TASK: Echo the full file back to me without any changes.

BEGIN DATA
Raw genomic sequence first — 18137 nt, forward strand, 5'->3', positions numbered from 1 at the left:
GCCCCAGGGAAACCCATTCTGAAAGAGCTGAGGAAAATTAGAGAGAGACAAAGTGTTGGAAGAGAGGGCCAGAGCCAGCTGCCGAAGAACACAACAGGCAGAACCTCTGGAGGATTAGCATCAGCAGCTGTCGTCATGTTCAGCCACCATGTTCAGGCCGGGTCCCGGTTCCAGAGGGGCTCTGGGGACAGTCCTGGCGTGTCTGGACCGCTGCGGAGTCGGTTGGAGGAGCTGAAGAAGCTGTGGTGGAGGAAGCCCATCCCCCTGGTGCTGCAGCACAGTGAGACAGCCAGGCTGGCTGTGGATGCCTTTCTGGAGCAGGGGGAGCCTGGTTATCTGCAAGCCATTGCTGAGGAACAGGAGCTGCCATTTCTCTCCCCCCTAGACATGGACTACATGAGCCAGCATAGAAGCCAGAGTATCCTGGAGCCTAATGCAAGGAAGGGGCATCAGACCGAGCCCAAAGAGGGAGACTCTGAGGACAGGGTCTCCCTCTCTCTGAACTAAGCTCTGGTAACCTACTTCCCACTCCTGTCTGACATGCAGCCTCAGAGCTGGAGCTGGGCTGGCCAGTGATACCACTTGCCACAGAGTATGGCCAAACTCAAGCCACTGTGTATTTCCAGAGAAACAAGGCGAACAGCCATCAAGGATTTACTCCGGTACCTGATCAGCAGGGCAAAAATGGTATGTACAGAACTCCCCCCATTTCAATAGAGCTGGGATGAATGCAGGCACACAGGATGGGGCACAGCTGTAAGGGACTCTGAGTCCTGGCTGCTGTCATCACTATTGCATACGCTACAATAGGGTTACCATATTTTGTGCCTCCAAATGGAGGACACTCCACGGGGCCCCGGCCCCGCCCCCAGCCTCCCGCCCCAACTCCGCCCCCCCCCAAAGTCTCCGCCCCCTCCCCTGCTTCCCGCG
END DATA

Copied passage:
Raw genomic sequence first — 18137 nt, forward strand, 5'->3', positions numbered from 1 at the left:
GCCCCAGGGAAACCCATTCTGAAAGAGCTGAGGAAAATTAGAGAGAGACAAAGTGTTGGAAGAGAGGGCCAGAGCCAGCTGCCGAAGAACACAACAGGCAGAACCTCTGGAGGATTAGCATCAGCAGCTGTCGTCATGTTCAGCCACCATGTTCAGGCCGGGTCCCGGTTCCAGAGGGGCTCTGGGGACAGTCCTGGCGTGTCTGGACCGCTGCGGAGTCGGTTGGAGGAGCTGAAGAAGCTGTGGTGGAGGAAGCCCATCCCCCTGGTGCTGCAGCACAGTGAGACAGCCAGGCTGGCTGTGGATGCCTTTCTGGAGCAGGGGGAGCCTGGTTATCTGCAAGCCATTGCTGAGGAACAGGAGCTGCCATTTCTCTCCCCCCTAGACATGGACTACATGAGCCAGCATAGAAGCCAGAGTATCCTGGAGCCTAATGCAAGGAAGGGGCATCAGACCGAGCCCAAAGAGGGAGACTCTGAGGACAGGGTCTCCCTCTCTCTGAACTAAGCTCTGGTAACCTACTTCCCACTCCTGTCTGACATGCAGCCTCAGAGCTGGAGCTGGGCTGGCCAGTGATACCACTTGCCACAGAGTATGGCCAAACTCAAGCCACTGTGTATTTCCAGAGAAACAAGGCGAACAGCCATCAAGGATTTACTCCGGTACCTGATCAGCAGGGCAAAAATGGTATGTACAGAACTCCCCCCATTTCAATAGAGCTGGGATGAATGCAGGCACACAGGATGGGGCACAGCTGTAAGGGACTCTGAGTCCTGGCTGCTGTCATCACTATTGCATACGCTACAATAGGGTTACCATATTTTGTGCCTCCAAATGGAGGACACTCCACGGGGCCCCGGCCCCGCCCCCAGCCTCCCGCCCCAACTCCGCCCCCCCCCAAAGTCTCCGCCCCCTCCCCTGCTTCCCGCG